If you lose all your information about one of your credit cards, don’t panic. All the answers you need likely can easily be found in your credit report.
Dear Opening Credits,
I had a credit card, but I don’t know where it is. I don’t even know what bank it was with or what my account number is. It makes me nervous having it out there, so what should I do? — Forgetful Dad
So often when people write to me with their credit and money issues, I have to break it to them that the solutions may be difficult or time-consuming. It’s a pleasure, therefore, to respond that yours is an easy and fast problem to solve.
To locate that lost account, simply log on to AnnualCreditReport.com and pull a copy of your credit report from any of the three major credit reporting bureaus. The process is free and safe. Once you have the report — which you can view online and then download for your records — scan it carefully. You should see the credit card in question pretty quickly, and I bet your memory of it will come flooding back. There will be a lot of information on the report about that account, including the date you opened it, if there is a remaining balance and whether it’s active or inactive.
In the event the account is still active (possibly listed as “open” on the report), contact the credit card company and request a replacement card be sent to you. When it arrives, immediately make a copy of the front and back of the card, and store the paperwork in a safe and private place. You will be grateful for this effort if your wallet is ever stolen or misplaced, and you need to protect yourself against fraudulent charges. If the account is closed and you’d like to begin again, give the creditor a call and ask if you can open a new account. Since they approved you the first time around, they may the second.
Now for the broader matter: It sounds like you had — and possibly still have — some trouble keeping track of your financial affairs. If so, address it now, since letting it all go can lead to unexpected troubles. With the credit report still in hand or on screen, look for anything that seems amiss, including accounts that you never opened or that have unusually high balances. If someone accessed your card or account numbers, they could have charged on it or even used the information gleaned from it to take out loans and lines of credit in your name.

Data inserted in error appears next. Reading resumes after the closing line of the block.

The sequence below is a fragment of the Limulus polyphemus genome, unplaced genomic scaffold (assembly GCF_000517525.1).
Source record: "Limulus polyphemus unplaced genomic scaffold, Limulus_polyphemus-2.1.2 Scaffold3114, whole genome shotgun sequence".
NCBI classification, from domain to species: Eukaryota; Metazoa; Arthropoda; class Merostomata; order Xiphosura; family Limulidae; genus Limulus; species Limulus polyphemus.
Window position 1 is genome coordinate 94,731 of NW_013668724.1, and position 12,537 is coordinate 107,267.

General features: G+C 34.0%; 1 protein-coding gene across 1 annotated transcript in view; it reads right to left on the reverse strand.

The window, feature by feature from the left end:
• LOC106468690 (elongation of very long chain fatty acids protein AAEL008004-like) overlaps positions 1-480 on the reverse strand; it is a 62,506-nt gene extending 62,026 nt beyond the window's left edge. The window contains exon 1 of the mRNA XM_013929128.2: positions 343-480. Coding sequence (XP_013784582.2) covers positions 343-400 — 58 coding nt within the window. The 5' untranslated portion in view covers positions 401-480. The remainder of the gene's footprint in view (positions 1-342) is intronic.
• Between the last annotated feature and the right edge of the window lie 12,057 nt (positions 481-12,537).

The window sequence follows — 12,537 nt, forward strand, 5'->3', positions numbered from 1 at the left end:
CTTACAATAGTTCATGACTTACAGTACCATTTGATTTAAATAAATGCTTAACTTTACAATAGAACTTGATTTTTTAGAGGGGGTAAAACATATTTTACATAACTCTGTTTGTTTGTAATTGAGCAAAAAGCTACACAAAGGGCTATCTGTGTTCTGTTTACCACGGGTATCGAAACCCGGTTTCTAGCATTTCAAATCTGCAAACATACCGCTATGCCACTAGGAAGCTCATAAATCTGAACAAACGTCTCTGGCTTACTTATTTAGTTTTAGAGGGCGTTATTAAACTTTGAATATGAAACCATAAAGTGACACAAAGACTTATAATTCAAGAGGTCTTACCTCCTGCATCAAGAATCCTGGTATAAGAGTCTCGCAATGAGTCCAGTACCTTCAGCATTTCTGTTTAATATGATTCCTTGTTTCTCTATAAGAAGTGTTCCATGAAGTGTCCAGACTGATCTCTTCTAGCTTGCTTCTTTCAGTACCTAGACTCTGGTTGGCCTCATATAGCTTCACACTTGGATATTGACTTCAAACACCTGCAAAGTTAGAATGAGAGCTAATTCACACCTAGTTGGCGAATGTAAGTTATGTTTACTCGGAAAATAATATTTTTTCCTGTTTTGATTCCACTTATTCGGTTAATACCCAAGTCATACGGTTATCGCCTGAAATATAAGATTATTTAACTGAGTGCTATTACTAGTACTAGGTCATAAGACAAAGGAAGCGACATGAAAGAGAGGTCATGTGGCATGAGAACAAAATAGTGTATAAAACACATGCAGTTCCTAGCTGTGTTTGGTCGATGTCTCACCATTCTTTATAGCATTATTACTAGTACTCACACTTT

Spot evidence of identity theft? Here’s what to do:
- Report the crime to your creditor.
- File a police report.
- Notify the credit reporting bureaus and request that a “fraud alert” be entered on your file.
After that, make a point of always knowing your cards’ whereabouts. Chances are you will be pulling it out to swipe at ATMs, make purchases and hand it to all sorts of cashiers and waiters. It’s easy to get caught up in the hustle and bustle and simply walk away without it. The only way to prevent this from happening is to become hyper-vigilant.
Create some kind of routine where you always do something after getting the credit card back. For example, you could check your watch or pop a mint in your mouth each time you replace the card in your wallet. According to common wisdom, it takes just 21 days to develop a good habit — so in less than a month you can adopt a practice that will ensure your account’s safety. While you’re in change mode, adopt one other smart routine: Always check your balance before charging. Do so and you will be far less apt to spend more than you can afford to repay.
With credit comes responsibility, Dad. If you don’t hang onto it and use it right, you could be out a lot of time and money.
See related:10 things you must know about credit reports and scores, 8 legitimate ways to improve your credit score now, How to read, understand your credit report, How to dispute errors on your credit report, Free credit reports: How to get the one that’s actually free, How to cancel a credit card the right way